Centering Anishinaabeg Studies pb


Author:
Jill Doerfler, Niigaanwewidam James Sinclair, Heidi Stark
Grade Levels:
College, University
Nation:
Ojibwe, Woodland
Book Type:
Paperback
Pages:
417
Publisher:
Michigan State University Press
Copyright Data:
2013

Price:
Sale price$29.95

Description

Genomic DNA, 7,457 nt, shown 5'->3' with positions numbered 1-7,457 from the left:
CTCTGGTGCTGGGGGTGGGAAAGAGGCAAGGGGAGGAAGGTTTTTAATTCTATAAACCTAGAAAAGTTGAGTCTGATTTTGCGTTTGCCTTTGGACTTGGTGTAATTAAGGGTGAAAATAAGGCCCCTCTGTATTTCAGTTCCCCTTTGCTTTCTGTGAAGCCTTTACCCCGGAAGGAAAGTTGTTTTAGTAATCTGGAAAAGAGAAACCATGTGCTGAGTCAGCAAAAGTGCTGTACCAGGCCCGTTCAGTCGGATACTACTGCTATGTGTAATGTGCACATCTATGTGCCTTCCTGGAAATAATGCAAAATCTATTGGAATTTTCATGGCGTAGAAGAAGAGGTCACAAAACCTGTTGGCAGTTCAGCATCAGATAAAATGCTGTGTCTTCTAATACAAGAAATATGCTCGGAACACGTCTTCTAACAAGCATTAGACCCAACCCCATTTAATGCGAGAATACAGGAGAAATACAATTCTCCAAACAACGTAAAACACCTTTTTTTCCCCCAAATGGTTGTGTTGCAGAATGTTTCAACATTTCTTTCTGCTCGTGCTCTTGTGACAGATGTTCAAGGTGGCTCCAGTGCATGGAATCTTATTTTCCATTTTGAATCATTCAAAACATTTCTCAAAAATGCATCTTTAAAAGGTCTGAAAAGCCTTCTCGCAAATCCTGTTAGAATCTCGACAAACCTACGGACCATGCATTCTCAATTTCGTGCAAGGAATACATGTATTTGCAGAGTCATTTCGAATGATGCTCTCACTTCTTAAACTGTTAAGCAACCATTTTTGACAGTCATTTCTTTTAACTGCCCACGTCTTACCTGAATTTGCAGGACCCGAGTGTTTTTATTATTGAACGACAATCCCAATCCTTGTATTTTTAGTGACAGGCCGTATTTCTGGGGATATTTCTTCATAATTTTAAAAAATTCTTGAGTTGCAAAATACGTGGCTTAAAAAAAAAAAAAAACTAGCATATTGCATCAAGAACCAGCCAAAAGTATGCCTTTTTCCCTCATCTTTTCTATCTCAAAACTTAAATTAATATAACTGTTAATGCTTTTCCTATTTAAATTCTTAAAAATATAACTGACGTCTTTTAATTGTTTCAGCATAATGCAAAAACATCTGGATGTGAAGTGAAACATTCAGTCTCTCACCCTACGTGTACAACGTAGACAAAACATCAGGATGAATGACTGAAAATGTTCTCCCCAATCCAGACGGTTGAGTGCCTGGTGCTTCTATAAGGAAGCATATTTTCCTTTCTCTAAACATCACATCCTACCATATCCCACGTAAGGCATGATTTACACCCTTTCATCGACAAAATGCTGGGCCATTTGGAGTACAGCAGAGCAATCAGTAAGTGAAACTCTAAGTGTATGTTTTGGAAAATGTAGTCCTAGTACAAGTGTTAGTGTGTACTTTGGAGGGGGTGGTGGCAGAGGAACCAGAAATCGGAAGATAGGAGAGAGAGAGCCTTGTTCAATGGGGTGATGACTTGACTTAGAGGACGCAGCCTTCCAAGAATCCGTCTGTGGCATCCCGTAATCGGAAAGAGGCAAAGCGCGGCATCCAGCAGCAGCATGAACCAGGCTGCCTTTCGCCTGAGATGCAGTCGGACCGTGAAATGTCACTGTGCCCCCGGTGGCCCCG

Centering Anishinaabeg Studies: Understanding the World Through Stories is a remarkable book that has collected 23 remarkable essays about the way Aboriginal and non-Aboriginal scholars and storytellers approach the study of Anishinaabeg (Ojibwe) cultural history, worldview, and thinking. The three editors responded to calls for tribally-centered critical approaches in American Indian Studies/Native Studies, this critical anthology focuses on Anishinaabeg (Ojibwe/Chippewa) Studies and the ways in which stories might serve as a center for the field. Contributors include Kimberly Blaeser, John Borrows, Lindsay Keegitah Borrows, Jill Doerfler, Heid E. Erdrich, Matthew L. M. Fletcher, Eva Marie Garroutte, Basil H.Johnston, James Mackay, Edna Manitowabi, Molly McGlennen, Cary Miller, Dylan A. T. Miner, Melissa K. Nelson, Margaret Noori, Brock Pitawanakwat, Thomas Peacock , Julie Pelletier, Keith Richotte Jr., Leanne Betasamosake Simpson, Niigaanwewidam James Sinclair, Heidi Kiiwetinepinesiik Stark, David Stirrup, Gerald Vizenor, and Kathleen Delores Westcott. For the Anishinaabeg people, who span a vast geographic region from the Great Lakes to the Plains and beyond, stories are vessels of knowledge. They are bagijiganan, offerings of the possibilities within Anishinaabeg life. Existing along a broad narrative spectrum, from aadizookaanag (traditional or sacred narratives) to dibaajimowinan (histories and news)—as well as everything in between—storytelling is one of the central practices and methods of individual and community existence. Stories create and understand, survive and endure, revitalize and persist. They honor the past, recognize the present, and provide visions of the future. In remembering, (re)making, and (re)writing stories, Anishinaabeg storytellers have forged a well-traveled path of agency, resistance, and resurgence. The submissions include discussions of a current environmental issue such as climate change, tribal law, wild rice, teaching, visual and performance art, prophecy, ancestry, all seen through the lens of story. A remarkable collection that reflects the current state of Anishinaabeg Studies. Highly recommended.

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